“Meeting Place” by Eliza Dreger

Eliza Dreger

Coming to this place was like muscle memory to me. It was in an obscure area, not easily within walking distance of my house, but my bike made it work. Relief filled my lungs as I shoved my bike pedals up the steep dirt hill, seeing the familiar trees past the forgotten farmland. My bike plowed as much as it could through the overgrown pathway leading up to the decaying building, kicking up pebbles behind me. I leaned the bike against the usual tree and caught my breath. The air here always felt much clearer than in town. It wasn’t stuffed with the voices and clutter of people or the sounds and smells of shops and cars, but rather it was crisp with the smell of wildflowers and grass.

Even the mildew-y and musty inside of the great abandoned house was comforting enough for me to enjoy. It seemed like each time we came, the house looked a little bit different. Some days it would have new animals living inside, some days it would have new trash strewn about in the grass, which we would always pick up and take home in a plastic grocery bag to throw out. Hayden and I had come to this place since we were both 6 years old. We discovered it by accident during a bike race that eventually led us to the farm roads, and we were immediately intrigued by it. Ever since then we have both had a knack for exploring forgotten places, finding comfort in places most others would feel unsettled in.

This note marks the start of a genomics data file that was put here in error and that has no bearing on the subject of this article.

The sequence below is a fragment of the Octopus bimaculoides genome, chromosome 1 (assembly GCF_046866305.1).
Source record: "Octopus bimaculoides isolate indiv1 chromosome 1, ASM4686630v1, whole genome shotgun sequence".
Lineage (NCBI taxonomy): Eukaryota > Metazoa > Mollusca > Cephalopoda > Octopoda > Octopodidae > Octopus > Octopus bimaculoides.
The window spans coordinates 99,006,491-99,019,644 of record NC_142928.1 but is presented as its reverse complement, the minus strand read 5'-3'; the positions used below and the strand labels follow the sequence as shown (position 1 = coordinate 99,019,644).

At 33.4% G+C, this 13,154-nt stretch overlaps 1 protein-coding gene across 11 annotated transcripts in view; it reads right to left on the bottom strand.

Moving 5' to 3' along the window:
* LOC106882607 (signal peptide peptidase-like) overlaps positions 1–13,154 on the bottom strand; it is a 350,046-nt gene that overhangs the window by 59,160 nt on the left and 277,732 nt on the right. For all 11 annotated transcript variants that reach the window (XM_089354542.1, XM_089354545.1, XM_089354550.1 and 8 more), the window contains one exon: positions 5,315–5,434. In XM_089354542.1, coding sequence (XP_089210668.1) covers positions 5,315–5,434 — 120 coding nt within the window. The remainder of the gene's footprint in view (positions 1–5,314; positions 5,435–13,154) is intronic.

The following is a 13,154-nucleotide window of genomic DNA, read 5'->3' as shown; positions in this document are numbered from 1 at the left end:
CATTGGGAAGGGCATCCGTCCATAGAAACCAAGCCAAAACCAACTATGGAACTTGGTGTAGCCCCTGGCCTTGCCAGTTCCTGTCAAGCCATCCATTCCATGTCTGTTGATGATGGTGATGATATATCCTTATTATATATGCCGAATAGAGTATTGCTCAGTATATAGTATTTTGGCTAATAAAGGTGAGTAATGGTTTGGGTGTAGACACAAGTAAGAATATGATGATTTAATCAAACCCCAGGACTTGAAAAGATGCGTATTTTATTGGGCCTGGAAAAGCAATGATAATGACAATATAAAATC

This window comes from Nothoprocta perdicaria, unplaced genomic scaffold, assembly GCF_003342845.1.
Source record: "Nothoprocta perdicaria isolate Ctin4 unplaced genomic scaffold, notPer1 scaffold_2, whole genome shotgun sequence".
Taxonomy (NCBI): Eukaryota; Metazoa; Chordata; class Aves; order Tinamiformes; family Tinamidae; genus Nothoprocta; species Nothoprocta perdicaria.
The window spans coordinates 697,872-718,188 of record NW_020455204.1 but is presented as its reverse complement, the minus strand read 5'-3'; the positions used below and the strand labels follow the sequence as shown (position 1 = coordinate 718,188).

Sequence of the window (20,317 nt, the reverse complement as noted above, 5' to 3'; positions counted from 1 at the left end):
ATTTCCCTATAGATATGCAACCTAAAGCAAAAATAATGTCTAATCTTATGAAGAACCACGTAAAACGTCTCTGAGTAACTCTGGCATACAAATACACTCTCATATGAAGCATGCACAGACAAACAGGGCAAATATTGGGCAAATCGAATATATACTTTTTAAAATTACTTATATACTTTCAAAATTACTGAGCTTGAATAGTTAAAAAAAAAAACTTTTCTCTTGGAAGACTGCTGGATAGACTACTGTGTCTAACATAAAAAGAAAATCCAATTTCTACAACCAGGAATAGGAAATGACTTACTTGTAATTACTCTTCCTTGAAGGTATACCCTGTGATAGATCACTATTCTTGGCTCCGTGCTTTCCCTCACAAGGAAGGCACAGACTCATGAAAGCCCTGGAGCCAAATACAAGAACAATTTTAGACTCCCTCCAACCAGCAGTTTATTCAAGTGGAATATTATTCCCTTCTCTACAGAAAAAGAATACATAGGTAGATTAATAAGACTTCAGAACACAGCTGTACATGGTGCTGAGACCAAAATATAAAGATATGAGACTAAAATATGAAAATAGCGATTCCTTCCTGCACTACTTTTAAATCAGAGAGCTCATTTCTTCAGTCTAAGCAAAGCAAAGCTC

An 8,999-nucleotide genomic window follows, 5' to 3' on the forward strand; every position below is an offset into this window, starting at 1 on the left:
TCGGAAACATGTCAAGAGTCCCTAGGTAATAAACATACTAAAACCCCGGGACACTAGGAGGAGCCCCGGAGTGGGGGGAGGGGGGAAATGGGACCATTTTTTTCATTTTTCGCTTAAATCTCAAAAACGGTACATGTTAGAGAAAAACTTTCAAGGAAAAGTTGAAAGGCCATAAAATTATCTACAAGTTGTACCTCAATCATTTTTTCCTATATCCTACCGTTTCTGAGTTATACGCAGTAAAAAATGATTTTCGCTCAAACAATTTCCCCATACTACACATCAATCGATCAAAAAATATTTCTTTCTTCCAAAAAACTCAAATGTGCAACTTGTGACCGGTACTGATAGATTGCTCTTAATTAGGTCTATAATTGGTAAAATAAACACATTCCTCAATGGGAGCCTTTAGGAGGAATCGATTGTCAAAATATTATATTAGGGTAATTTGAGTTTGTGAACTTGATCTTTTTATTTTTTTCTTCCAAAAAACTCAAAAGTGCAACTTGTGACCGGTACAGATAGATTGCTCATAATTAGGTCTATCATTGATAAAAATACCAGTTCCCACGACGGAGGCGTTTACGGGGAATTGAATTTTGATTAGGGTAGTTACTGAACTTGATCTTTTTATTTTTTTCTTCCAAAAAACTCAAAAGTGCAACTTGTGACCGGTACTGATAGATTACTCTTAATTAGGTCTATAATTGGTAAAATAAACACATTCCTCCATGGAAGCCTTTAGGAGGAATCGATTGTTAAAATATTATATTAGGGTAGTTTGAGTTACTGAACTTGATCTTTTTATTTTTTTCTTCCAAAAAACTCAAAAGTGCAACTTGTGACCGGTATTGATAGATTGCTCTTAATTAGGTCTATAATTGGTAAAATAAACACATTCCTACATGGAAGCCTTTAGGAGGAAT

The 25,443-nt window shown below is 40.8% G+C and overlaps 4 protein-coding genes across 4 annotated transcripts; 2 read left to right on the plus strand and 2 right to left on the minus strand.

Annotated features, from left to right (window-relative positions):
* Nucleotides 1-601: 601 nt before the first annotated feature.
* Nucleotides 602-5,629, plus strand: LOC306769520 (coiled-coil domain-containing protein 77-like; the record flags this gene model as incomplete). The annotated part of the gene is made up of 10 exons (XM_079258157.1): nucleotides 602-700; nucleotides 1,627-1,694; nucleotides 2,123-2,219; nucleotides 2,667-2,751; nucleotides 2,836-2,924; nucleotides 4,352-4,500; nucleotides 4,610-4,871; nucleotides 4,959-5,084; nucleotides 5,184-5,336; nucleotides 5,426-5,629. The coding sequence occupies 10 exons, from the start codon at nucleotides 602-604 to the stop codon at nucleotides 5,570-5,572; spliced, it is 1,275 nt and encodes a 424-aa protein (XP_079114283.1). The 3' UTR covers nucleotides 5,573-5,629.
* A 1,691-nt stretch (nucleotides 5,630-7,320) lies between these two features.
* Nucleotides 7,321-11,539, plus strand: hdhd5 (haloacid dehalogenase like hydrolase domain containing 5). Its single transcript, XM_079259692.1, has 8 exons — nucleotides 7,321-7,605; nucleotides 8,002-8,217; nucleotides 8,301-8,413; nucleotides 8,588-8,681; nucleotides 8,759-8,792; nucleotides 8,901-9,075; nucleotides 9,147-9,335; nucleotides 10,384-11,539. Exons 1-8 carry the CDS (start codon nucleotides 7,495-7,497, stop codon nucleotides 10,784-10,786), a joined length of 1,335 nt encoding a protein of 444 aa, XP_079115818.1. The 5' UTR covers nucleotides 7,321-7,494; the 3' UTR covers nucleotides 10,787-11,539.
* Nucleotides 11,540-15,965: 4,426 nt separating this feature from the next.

We treated the house as our own personal clubhouse. Our parents wouldn’t bat an eye if we told them we explore it now, but 11 years ago they would’ve went straight crazy. Most summers were spent rooting through the belongings of the previous owners, being careful not to move anything too much as to preserve it. Occasionally one of us might take an old photograph or an old piece of jewelry or two, but we were always careful. One day, Hayden pulled out a dusty, faded pink box from underneath the bed in the old daughter’s room. It was labeled in neat calligraphy: Photographs. We curiously sifted through them, learning more and more about the old family the more we saw. Our curiosity peaked, and we took a few significant ones home to do our own research. The family was nothing too special. Nothing most people would expect from an abandoned home’s past. Most people expected murders, suicides, or other dark occurrences. ‘The Lears’, as they were called, were about as average as it gets, but that didn’t stop the home from being mesmerizing to explore.

Taking in the view and unbothered by the harsh sun, I leaned against the same tree as my bike. After a few moments, I heard the familiar crunching of bike tires on dirt, and turned to see Hayden making his way down the path.

“Hey,” he said, smiling at me. The sun cut through the leaves and speckled onto his face.

“Hey,” I replied.